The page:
And I can’t really find anything preceding that—which I’m trying to actually—that it came from. There are Egyptian texts, Demotic texts, that people are now translating. There’s a huge project in Germany—a lot of papyri are being translated—and they’re finding there that there’s things about women’s astrology, so it might be interesting to see if it came from Demotic texts.

CB: So there were specific technical things that they were doing differently when interpreting women’s charts. And one of the questions I had—maybe you know the answer, maybe you don’t—but in the Western tradition there’s references to women seeing astrologers as clients in the 1st century, and then Hypatia in the 5th century is the first woman that we know of by name that probably had some training in astrology, but we’re not really sure if she was an astrologer necessarily; her father was a famous astronomer.

And then it’s not until the 9th century, Kenneth Johnson wrote that paper 10 years ago in the NCGR journal about Buran of Baghdad being one of the first women that we know of who had training in astrology, and she was associated with a famous prediction where she supposedly saved the king at the time from an assassination attempt using astrological means, which is kind of a legendary story; but she’s the first woman that we know of by name that we can name as an astrologer. Do you know in the Indian tradition if there’s any comparable figures, or at what point we start seeing women who are practitioners of astrology in any general sense or specific sense?

RGD: That’s a fascinating question because I have no idea. I mean, these texts that were written, astrology for women, we presume that they’re written for men: fathers who want to marry off their daughters, men who want to find wives. They’re not necessarily written for women, even though there were of course a lot of brahmin women who were very well-read and educated. But there’s not to my knowledge any texts that were written by women or really addressed to women, even though there is astrology for women.

And it’s interesting as you move into the modern era, I knew so many astrologers from India over the years who told me about the fact that they learned from their mothers, and their mothers were brilliant astrologers but they did not do it for a living. The beauty about India is that it’s an unbroken tradition, so you get families that are giving their knowledge to their children and their grandchildren and all that.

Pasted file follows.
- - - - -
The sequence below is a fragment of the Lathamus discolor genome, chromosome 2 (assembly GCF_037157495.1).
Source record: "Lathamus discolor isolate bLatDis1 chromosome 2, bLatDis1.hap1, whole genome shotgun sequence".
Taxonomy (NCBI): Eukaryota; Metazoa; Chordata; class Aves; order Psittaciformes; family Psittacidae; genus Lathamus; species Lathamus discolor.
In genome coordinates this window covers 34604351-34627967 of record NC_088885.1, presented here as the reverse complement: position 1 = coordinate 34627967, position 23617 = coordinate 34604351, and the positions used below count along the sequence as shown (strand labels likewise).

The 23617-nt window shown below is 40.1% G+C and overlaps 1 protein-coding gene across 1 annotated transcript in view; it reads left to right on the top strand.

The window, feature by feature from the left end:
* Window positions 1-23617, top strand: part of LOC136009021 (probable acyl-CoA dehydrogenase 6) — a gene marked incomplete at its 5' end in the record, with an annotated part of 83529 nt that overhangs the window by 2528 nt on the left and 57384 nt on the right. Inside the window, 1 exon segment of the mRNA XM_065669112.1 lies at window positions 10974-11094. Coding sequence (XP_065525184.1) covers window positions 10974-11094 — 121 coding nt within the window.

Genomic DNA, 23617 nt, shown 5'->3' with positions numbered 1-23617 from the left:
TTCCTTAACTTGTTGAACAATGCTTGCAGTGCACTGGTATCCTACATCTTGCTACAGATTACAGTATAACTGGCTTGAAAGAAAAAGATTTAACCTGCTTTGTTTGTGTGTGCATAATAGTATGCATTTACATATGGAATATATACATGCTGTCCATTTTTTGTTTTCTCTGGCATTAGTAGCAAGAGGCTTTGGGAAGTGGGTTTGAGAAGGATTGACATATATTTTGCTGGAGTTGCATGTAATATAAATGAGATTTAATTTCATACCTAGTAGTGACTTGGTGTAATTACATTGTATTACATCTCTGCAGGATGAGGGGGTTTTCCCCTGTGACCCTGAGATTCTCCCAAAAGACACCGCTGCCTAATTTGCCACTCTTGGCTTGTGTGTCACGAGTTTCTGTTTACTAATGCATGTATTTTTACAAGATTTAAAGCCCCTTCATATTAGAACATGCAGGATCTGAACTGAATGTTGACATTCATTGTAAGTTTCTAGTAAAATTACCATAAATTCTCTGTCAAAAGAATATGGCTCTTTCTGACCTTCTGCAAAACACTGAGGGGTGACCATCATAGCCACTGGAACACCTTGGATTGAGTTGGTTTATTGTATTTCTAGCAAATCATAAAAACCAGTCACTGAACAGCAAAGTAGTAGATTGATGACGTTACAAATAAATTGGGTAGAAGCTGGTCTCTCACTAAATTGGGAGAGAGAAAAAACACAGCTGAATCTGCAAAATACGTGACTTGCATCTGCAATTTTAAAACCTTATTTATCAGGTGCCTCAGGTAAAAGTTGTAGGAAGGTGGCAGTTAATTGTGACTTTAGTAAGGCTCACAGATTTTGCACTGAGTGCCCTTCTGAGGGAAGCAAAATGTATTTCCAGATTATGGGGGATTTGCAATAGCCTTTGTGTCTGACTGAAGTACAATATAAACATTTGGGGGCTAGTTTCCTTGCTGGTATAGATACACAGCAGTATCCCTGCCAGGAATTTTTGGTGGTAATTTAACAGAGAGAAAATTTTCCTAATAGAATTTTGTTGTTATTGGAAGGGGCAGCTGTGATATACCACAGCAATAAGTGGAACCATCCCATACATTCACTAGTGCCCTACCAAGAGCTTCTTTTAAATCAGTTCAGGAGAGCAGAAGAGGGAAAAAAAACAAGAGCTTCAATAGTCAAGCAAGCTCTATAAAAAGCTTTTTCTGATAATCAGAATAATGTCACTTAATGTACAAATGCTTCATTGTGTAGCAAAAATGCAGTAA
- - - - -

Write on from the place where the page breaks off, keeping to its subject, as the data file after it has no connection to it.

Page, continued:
And a lot of the children are taking over—or they used to anyway, you take over your father’s profession. And they have libraries full of books and notes and charts; I mean, amazing things that you’ll never find in an academic library. And a lot of those men who ‘hung their shingles’, the people I learned from in India, it was the same thing. They’re sons are going to take over the practice, but their wives were brilliant astrologers, and some of them were brilliant Sanskritists.

In fact, I went to a lecture a few years ago where a woman, a professor, was doing a survey in India and found that so many—not just men, but now of course a lot of women are highly-educated and are doctors and IT people—are all choosing that profession, but the people who are choosing to study humanities and languages are all women because they’re not thinking necessarily of material and being successful in the corporate world or the material world.

So it’s fascinating that there are a lot of women—I’m assuming even back in the first millennium, second millennium—who did study astrology; but by name, I don’t know, I don’t know. It would be fascinating to find them.

CB: Yeah. I mean, especially in traditions, I always think back to the Mesopotamian period where you have families of astrologers, and family lineages of people handing it down from generation to generation and it staying within families partially as an oral tradition and maybe partially as a written tradition. There must have been women or daughters who learned astrology as part of that from their fathers or what have you as part of that tradition, even if we don’t have names or texts that survive from them.

But certainly in the modern period, like the 20th century, there’s become famous women who are astrologers from India, like Gayatri Devi Vasudev, the daughter of BV Raman, who’s taken over his editorship of Modern Astrology Magazine, right.